The source for this information was the Online Picasso Project, a comprehensive database of all documented Picasso artwork and artefacts by Dr. Enrique Mallen, a professor at Sam Houston University in the U.S. Every painting had a detailed profile including materials used, dates, dimensions and so on. After contacting Dr. Mallen I was allowed access to the data which we then processed and compiled into a spreadsheet, which took quite a while. I had some help from our graphics coordinator/researcher on this too. From there I laid out the data in a few different types of chart, experimented but decided to go with a representation of each individual painting as a dot, stacked by year.

The main reason for this is that I wanted to show information on each painting individually. We had access to this very detailed information so it would be a waste just to combine all of these paintings into a yearly total, a bar chart for example. Having each as a dot also allowed me to keep them in chronological order. This would help show any patterns or stories that may emerge as I worked further into the graphic.

First of many spreadsheets. This one for totals - dots

Counting dots

One piece of information we could include on each painting was the material used to paint it. So I went through and split the dots into two colours depending on whether they were mostly oil, watercolour or gouache. Some were a combination so in this situation I used the medium which was listed as being used most or most dominant. Any pieces which used neither such as purely pen, pencil, pastel etc fell into a different category so weren't counted as paintings.

Another layer of information we wanted to include was prices which his paintings sold for. The source for this would be ArtPrice, an online subscription company which compiles and updates art reference databases that cover art auction prices and images from its library of 290,000 auction catalogs.

We had to go through every Picasso painting they had on record and match it to the paintings listed in order on the chart and spreadsheet. Again, this was a huge amount of work as they all had to be sifted through manually using a combination of photos of the painting, dates, title of the piece and sometimes things like exact dimensions and registered owners. Some paintings had the same title and looked similar so they needed extra checking to be absolutely sure we had the correct match.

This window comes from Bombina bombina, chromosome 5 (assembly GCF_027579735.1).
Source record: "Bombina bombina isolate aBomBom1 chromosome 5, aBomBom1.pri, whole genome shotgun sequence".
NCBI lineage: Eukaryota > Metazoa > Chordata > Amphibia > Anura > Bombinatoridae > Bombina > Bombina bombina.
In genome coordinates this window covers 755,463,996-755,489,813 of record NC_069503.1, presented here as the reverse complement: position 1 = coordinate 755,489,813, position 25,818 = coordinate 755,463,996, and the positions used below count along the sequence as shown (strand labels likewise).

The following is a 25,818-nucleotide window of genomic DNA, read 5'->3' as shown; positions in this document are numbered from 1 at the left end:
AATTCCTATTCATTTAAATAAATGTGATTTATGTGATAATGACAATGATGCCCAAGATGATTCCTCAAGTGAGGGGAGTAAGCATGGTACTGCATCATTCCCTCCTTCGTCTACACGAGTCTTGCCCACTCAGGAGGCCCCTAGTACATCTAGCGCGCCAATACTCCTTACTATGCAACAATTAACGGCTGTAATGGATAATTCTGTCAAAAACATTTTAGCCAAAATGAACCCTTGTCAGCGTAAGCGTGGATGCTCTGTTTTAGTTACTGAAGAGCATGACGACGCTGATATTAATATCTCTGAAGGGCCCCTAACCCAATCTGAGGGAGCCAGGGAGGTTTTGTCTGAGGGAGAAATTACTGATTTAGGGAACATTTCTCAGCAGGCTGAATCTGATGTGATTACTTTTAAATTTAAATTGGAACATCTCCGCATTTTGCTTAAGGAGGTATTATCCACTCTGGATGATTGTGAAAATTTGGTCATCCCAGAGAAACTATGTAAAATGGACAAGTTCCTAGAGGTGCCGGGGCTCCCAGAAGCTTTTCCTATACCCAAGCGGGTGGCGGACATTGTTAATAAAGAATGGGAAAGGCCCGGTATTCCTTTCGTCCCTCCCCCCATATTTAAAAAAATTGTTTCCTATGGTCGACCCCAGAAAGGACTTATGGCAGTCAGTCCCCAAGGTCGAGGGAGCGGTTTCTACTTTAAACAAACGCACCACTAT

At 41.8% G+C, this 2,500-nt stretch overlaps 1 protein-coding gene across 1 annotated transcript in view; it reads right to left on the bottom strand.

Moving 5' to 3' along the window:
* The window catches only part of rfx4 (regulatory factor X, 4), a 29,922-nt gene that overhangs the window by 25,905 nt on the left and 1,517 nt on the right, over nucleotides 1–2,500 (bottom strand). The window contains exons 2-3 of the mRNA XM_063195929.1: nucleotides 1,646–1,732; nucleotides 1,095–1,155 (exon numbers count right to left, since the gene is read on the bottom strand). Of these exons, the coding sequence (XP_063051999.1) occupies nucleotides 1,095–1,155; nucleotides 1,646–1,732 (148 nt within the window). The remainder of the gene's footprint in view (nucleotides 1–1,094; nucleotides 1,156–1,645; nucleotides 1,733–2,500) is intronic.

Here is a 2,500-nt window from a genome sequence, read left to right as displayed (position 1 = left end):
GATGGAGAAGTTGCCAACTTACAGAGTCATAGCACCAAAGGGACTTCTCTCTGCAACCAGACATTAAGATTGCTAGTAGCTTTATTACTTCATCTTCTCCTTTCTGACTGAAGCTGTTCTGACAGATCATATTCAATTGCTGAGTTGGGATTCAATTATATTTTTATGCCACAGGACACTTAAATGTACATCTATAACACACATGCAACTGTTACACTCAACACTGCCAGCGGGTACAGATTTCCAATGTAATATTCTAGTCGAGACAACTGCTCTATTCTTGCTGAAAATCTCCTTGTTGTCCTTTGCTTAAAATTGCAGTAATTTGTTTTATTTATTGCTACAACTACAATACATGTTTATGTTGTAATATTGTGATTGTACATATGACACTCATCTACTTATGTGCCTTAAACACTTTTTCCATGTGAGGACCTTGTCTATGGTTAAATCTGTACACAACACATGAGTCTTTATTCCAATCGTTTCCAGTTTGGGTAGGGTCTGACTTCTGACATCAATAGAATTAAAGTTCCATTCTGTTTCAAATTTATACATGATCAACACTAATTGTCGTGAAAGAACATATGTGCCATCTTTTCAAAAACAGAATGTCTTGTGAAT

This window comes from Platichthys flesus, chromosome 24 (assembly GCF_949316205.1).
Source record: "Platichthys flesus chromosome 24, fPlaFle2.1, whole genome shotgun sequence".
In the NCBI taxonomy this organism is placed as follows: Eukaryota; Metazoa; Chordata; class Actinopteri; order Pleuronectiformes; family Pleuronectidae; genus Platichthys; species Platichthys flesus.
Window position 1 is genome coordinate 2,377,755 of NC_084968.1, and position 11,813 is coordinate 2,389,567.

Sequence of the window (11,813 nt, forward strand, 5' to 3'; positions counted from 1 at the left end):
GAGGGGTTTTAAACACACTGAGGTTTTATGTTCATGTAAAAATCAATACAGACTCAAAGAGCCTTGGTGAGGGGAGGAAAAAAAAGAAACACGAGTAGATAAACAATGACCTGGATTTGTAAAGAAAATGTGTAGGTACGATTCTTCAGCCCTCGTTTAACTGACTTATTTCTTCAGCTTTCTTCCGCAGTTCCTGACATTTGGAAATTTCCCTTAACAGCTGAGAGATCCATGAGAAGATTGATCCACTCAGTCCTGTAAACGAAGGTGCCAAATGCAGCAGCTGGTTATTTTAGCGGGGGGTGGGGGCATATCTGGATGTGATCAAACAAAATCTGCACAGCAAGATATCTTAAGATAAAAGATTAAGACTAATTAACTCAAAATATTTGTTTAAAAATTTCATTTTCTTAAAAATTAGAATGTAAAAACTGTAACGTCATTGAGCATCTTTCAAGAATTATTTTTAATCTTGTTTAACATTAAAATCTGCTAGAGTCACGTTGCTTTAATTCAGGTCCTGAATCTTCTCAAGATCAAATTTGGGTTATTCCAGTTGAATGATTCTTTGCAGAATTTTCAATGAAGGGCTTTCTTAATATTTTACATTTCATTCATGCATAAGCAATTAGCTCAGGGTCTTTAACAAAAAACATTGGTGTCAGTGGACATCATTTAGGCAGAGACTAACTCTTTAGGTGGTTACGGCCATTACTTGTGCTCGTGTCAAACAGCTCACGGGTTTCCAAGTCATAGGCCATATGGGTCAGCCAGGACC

After all of this was compiled I experimented with ways to show the auction price data, including different weight/shades of the dots, but decided softer separate circles was the way to go. They were drawn up one year at a time then placed on the correct dots.

One year's circles drawn up

I decided on circles because it is easier at first glance to pick out big sales and also dense areas of sales where circles are close to each other or overlap, suggesting popular periods of his work at auction. 

Other information we wanted to include was which paintings were actually on show at the museum in Hong Kong. This would just be a secondary layer and not shown in too much detail so not to clutter the graphic. The names of those paintings were left off but highlighted using a thin black line around some of the dots. This gives a sense of when those particular pieces were painted and oil or watercolour/gouache. It is just as important to show restraint and know what to leave out of a graphic as it is to know what to include.

Picasso's paintings only account for around a quarter of his lifetime's work. A breakdown of his other works such as sculptures, ceramics drawings etc. was addressed with a simple but clear bar chart near the top of the graphic.

Of course all of these elements didn't just slot into place nicely. It takes hours, sometimes days of playing around with them. Trying things in different locations, order and size. Specially the key. This is one of the most important parts of the graphic. If the key isn't clear to the reader then they won't understand the rest of the graphic. I also think it's good to put a few words explaining the concept behind the graphic and how to read it.

Under the timeline we wanted to show more general periods of his work rather than individual pieces. Picasso's style of painting and use of colour changed a lot over his long career. We thought it was important to explain this thoroughly and also show some examples of his paintings. This would also help the reader connect the dots to real artwork. Rather than looking at only the data. A lot of attention was given to the annotation here with plenty of edits. We show information visually but when text is included it's just as important to try and perfect.

 The graphic ran as a full broadsheet back page during the exhibition.